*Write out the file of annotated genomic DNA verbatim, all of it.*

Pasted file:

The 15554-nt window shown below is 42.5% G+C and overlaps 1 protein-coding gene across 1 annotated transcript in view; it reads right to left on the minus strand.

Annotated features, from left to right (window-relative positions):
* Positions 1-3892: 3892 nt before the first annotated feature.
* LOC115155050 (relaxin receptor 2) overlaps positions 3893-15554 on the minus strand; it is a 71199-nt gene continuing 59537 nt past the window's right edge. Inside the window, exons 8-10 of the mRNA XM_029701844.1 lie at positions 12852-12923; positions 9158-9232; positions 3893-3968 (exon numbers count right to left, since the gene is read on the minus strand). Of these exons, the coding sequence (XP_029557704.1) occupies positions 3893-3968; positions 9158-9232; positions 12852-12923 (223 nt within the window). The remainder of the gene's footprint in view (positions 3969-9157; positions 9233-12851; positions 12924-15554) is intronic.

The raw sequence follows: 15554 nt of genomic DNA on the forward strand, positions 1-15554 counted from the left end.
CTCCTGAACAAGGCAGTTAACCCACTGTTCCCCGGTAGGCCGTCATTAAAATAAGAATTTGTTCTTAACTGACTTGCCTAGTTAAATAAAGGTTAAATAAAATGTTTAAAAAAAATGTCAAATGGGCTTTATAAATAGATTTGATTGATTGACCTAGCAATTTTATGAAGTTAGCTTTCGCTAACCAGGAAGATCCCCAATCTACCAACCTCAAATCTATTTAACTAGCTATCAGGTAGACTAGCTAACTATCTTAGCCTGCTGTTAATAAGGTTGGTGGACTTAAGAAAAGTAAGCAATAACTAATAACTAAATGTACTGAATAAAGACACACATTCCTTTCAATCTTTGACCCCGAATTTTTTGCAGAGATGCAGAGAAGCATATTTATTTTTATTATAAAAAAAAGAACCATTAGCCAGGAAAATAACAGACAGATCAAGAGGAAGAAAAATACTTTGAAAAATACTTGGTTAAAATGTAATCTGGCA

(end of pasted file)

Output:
The 15554-nt window shown below is 42.5% G+C and overlaps 1 protein-coding gene across 1 annotated transcript in view; it reads right to left on the minus strand.

Annotated features, from left to right (window-relative positions):
* Positions 1-3892: 3892 nt before the first annotated feature.
* LOC115155050 (relaxin receptor 2) overlaps positions 3893-15554 on the minus strand; it is a 71199-nt gene continuing 59537 nt past the window's right edge. Inside the window, exons 8-10 of the mRNA XM_029701844.1 lie at positions 12852-12923; positions 9158-9232; positions 3893-3968 (exon numbers count right to left, since the gene is read on the minus strand). Of these exons, the coding sequence (XP_029557704.1) occupies positions 3893-3968; positions 9158-9232; positions 12852-12923 (223 nt within the window). The remainder of the gene's footprint in view (positions 3969-9157; positions 9233-12851; positions 12924-15554) is intronic.

The raw sequence follows: 15554 nt of genomic DNA on the forward strand, positions 1-15554 counted from the left end.
CTCCTGAACAAGGCAGTTAACCCACTGTTCCCCGGTAGGCCGTCATTAAAATAAGAATTTGTTCTTAACTGACTTGCCTAGTTAAATAAAGGTTAAATAAAATGTTTAAAAAAAATGTCAAATGGGCTTTATAAATAGATTTGATTGATTGACCTAGCAATTTTATGAAGTTAGCTTTCGCTAACCAGGAAGATCCCCAATCTACCAACCTCAAATCTATTTAACTAGCTATCAGGTAGACTAGCTAACTATCTTAGCCTGCTGTTAATAAGGTTGGTGGACTTAAGAAAAGTAAGCAATAACTAATAACTAAATGTACTGAATAAAGACACACATTCCTTTCAATCTTTGACCCCGAATTTTTTGCAGAGATGCAGAGAAGCATATTTATTTTTATTATAAAAAAAAGAACCATTAGCCAGGAAAATAACAGACAGATCAAGAGGAAGAAAAATACTTTGAAAAATACTTGGTTAAAATGTAATCTGGCA